The Towers had never realized, or regretted, their lack of the French as deeply as they came to do now. Hitherto dealings in the language had been entirely with the women in the villages and billets of the reserve lines, where there was plenty of time to find means of expressing the two things that for the most part were all they had to express—their wants and their thanks. And because by now they had no slightest difficulty in making these billet inhabitants understand what they required—a fire for cooking, stretching space on a floor, the location of the nearest estaminets, whether eggs, butter, and bread were obtainable, and how much was the price—they had fondly imagined in their hearts, and boasted loudly in their home letters, that they were quite satisfactorily conversant with the French language. Now they were to discover that their knowledge was not quite so extensive as they had imagined, although it never occurred to them that the French women in the billets were learning English a great deal more rapidly and efficiently than they were learning French, that it was not altogether their mastery of the language which instantly produced soap and water, for instance, when they made motions of washing their hands and said slowly and loudly: “Soap—you compree, soap and l’eau; you savvy—l’eau, wa-ter.” But now, when it came to the technicalities of their professional business, they found their command of the language completely inadequate. There were many of them who could ask, “What is the time?” but that helped them little to discover at what time the Germans made a practice of shelling the trenches; they could have asked with ease, “Have you any eggs?” but they could not twist this into a sentence to ask whether there were any egg-selling farms in the vicinity; could have asked “how much” was the bread, but not how many yards it was to the German trench.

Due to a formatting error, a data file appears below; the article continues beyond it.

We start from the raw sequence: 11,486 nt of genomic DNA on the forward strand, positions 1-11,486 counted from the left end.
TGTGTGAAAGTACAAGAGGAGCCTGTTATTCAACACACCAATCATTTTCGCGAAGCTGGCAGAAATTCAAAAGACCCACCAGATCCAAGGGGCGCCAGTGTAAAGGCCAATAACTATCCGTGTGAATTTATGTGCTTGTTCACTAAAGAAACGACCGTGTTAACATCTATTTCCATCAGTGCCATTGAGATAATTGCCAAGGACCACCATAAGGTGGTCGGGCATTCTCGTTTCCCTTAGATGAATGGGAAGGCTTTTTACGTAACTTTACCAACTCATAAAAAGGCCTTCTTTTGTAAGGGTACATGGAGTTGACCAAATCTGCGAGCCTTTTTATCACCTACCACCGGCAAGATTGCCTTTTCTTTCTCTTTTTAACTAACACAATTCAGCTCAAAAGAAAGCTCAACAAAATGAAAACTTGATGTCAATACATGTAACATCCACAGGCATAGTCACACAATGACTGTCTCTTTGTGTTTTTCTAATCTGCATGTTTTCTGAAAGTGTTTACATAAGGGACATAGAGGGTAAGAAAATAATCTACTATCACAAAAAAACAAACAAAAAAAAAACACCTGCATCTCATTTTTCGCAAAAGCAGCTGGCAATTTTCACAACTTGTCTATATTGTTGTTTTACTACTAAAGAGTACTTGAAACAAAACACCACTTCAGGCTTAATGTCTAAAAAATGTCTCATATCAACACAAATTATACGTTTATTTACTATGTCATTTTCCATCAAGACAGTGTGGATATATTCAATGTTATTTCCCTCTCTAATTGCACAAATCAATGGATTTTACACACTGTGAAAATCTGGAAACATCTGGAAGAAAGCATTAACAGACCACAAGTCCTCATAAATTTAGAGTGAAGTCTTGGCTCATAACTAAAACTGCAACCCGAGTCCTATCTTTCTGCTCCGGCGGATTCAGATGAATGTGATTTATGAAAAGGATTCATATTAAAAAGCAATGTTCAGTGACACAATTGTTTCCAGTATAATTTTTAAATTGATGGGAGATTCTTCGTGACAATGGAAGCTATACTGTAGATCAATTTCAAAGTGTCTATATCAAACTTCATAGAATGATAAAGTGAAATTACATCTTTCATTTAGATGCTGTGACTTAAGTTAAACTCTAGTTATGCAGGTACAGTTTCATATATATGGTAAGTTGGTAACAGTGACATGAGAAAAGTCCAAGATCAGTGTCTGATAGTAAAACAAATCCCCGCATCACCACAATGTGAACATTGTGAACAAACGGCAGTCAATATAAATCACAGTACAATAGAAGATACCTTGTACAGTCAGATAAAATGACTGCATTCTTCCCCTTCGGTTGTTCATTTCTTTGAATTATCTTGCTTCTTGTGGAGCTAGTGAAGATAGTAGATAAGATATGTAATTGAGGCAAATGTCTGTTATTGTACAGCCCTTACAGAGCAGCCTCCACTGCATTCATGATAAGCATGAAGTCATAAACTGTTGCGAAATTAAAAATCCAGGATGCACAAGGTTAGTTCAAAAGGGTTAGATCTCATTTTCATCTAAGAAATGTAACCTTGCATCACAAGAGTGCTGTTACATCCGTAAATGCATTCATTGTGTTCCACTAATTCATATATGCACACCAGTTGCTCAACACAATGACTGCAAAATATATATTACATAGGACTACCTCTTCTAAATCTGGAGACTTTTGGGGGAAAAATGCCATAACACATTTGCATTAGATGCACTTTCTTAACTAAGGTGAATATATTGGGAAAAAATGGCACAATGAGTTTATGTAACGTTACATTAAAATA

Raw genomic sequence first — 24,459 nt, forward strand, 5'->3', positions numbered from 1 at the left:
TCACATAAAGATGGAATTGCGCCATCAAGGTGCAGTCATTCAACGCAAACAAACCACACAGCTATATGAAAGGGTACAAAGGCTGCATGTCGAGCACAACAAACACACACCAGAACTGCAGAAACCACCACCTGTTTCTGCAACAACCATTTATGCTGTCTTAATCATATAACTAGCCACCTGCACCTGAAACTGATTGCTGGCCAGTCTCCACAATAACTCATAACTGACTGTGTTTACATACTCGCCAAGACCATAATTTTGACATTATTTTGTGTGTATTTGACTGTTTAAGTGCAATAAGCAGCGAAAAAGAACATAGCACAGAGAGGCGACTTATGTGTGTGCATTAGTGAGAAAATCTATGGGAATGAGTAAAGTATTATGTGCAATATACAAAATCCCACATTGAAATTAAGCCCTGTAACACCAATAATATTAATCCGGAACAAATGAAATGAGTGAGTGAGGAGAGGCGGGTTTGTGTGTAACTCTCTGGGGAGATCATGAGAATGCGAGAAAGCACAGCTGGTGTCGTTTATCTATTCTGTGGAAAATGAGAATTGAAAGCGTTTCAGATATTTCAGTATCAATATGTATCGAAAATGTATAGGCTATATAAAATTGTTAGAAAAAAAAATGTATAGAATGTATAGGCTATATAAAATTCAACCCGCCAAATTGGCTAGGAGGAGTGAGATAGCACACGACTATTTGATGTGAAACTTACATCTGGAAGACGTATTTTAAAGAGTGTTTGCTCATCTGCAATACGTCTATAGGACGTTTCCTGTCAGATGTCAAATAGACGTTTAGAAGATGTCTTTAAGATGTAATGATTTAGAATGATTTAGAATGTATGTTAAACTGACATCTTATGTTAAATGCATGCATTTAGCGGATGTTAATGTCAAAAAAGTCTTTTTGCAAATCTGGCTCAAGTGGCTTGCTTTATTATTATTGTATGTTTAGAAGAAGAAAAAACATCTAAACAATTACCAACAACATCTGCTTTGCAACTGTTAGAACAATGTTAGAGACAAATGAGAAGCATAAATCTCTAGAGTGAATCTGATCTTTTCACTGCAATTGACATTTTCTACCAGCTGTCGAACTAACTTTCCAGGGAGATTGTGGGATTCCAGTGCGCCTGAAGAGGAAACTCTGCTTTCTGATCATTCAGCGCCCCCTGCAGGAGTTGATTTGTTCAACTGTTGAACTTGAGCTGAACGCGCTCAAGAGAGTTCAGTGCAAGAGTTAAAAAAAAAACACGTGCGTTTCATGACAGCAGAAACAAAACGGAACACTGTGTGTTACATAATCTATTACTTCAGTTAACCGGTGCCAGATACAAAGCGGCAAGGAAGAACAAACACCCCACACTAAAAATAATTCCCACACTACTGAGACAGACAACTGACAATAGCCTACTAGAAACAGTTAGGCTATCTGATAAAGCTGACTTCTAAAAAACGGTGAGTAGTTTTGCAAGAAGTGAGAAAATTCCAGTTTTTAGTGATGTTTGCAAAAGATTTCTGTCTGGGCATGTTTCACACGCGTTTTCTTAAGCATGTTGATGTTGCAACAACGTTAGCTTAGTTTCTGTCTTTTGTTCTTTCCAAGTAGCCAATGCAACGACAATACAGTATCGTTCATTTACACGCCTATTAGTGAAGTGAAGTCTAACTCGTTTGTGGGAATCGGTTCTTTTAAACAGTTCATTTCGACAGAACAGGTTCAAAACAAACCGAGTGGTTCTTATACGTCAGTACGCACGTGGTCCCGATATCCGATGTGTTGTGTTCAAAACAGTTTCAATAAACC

A few Frenchmen, who spoke more or less English, found themselves in enormous French and English demand, while Private ’Enery Irving, who had hitherto borne some reputation as a French speaker—a reputation, it may be mentioned, largely due to his artful knack of helping out spoken words by imitation and explanatory acting—found his bubble reputation suddenly and disastrously pricked. He made some attempt to clutch at its remains by listening to the remarks addressed to him by a Frenchman, with a most potently intelligent and understanding expression, by ejaculating “Nong, nong!” and a profoundly understanding “Ah, wee!” at intervals in the one-sided conversation. He tried this method when called upon by a puzzled private to interpret the torrential speech of a Frenchman, who wished to know whether the Towers had any jam to spare, or whether they would exchange a rum ration for some French wine. ’Enery interjected a few “Ah, wee’s!” and then at the finish explained to the private.